10.08.09 | Rep. Scott introduces the Civil Access to Justice Act of 2009
WASHINGTON, DC - Today, Congressman Bobby Scott (VA-03), along with Judiciary Committee Chairman John Conyers (MI-14) and Representatives Steve Cohen (TN-09), Mel Watt (NC-12), Bill Delahunt (MA-10), Linda Sanchez (CA-39) and Hank Johnson (GA-04), introduced the Civil Access to Justice Act of 2009. The main purpose of this legislation is to reauthorize the Legal Services Corporation Act, which has not been reauthorized by Congress since 1977. A companion bill was introduced by Senator Tom Harkin (IA) earlier this year.
"I am pleased to introduce this bill which will, for the first time in over 30 years, reauthorize the Legal Services Corporation statute," Rep. Scott stated. "The Legal Services Corporation provides local organizations with funds to provide low-income people with legal representation. Although the program is still useful to those it serves, it needs to be reauthorized to address current needs. Over 30 years ago, I was the founding Chairman of the Board of Peninsula Legal Aid Center, Inc, so I am aware of the need for resources to make a legal services program fully operational. In this bill, we are seeking to ensure that the Legal Services Corporation has the resources required to help those in need."
The Civil Access to Justice Act makes several changes to the Legal Services Corporation (LSC) statute that will administer the program more efficiently and effectively. First, the bill increases the yearly authorization to $750 million, which matches the amount (adjusted for inflation) appropriated in 1981, the high-water mark for LSC funding. LSC's current $390 million appropriation is well below the amount needed to adequately fund the program.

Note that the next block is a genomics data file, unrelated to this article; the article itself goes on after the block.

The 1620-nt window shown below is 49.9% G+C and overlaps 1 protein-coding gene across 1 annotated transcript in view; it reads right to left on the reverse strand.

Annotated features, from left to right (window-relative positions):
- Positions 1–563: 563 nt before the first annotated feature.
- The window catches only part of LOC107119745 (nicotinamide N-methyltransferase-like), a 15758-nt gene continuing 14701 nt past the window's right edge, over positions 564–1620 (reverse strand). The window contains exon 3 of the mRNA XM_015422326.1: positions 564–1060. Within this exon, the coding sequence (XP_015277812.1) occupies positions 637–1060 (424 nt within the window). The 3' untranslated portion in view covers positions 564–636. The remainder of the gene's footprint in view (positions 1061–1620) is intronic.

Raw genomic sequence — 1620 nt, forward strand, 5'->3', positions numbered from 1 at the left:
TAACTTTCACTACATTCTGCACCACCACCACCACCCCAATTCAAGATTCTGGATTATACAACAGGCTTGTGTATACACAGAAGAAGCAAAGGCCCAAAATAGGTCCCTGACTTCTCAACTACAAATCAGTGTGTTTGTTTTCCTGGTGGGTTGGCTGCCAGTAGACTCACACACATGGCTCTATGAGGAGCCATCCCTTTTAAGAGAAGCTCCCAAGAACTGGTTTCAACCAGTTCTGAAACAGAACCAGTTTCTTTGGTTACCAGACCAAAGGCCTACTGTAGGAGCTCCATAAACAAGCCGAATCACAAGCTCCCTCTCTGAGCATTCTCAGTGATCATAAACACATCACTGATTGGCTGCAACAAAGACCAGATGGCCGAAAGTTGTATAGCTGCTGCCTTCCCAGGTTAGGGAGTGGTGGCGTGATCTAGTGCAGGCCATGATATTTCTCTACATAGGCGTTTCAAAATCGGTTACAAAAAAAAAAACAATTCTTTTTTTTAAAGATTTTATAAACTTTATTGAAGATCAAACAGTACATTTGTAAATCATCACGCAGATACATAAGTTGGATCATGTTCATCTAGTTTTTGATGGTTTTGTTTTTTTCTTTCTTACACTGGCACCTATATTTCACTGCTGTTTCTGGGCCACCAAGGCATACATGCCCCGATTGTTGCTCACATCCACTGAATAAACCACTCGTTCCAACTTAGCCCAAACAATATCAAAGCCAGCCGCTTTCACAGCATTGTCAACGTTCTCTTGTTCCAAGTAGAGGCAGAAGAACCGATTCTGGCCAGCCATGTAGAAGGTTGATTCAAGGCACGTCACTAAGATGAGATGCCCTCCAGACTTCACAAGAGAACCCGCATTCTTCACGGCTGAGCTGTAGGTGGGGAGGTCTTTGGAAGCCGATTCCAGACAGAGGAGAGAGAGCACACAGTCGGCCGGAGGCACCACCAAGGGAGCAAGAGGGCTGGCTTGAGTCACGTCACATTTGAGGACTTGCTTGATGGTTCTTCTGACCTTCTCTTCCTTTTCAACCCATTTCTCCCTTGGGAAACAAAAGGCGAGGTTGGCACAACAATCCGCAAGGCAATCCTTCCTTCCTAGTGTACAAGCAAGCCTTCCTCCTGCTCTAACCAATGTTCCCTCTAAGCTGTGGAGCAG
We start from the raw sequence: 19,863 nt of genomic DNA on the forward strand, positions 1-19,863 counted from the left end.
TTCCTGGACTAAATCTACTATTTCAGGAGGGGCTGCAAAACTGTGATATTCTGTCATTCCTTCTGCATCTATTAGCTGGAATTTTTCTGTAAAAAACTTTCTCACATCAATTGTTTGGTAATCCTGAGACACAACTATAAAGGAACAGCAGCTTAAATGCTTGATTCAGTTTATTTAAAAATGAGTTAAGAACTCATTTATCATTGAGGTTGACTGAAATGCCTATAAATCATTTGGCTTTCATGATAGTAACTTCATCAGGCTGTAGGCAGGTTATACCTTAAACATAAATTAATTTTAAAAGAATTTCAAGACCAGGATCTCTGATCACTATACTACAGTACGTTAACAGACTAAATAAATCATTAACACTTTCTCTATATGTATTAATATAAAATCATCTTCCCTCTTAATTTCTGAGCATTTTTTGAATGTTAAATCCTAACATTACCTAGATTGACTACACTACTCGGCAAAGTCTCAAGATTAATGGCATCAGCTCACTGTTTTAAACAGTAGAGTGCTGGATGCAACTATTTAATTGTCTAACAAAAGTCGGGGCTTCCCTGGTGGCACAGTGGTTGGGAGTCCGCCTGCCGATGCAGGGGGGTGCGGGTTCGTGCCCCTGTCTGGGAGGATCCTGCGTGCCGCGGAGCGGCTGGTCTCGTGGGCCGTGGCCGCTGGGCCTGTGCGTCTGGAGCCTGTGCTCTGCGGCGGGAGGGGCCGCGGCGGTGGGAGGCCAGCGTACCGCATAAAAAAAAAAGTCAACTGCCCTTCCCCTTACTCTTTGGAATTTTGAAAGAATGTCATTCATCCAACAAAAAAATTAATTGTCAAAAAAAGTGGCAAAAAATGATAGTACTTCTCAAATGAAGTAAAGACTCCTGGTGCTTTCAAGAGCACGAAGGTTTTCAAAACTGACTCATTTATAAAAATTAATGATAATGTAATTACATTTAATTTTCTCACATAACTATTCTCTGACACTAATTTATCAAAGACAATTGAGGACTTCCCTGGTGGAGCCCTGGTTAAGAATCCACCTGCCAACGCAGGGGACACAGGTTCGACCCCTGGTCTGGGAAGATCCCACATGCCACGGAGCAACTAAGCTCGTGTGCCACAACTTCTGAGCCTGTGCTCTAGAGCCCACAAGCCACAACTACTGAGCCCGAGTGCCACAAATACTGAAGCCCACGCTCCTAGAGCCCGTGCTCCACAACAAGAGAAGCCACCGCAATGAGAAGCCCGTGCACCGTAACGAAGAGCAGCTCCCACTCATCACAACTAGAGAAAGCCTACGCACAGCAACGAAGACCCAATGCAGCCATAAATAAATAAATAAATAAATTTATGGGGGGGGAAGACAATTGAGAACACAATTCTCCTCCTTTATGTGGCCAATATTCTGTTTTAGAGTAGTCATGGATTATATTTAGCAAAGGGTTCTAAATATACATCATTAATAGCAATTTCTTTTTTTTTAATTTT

Additionally, the bill lifts most of the restrictions placed on the program through past appropriations bills, including collecting attorneys' fees, permitting legal aid attorneys to bring class-action suits, and allowing lobbying with non-federal funds. In the spirit of compromise, the bill does maintain the prohibition on abortion related litigation and incorporates some limits on whom LSC-funded programs can represent, including prisoners challenging prison conditions and people convicted of illegal drug possession in public housing eviction proceedings. The bill also provides for more effective administration of LSC.
Overall, the Civil Access to Justice Act will ensure that those who need civil legal representation will receive them.
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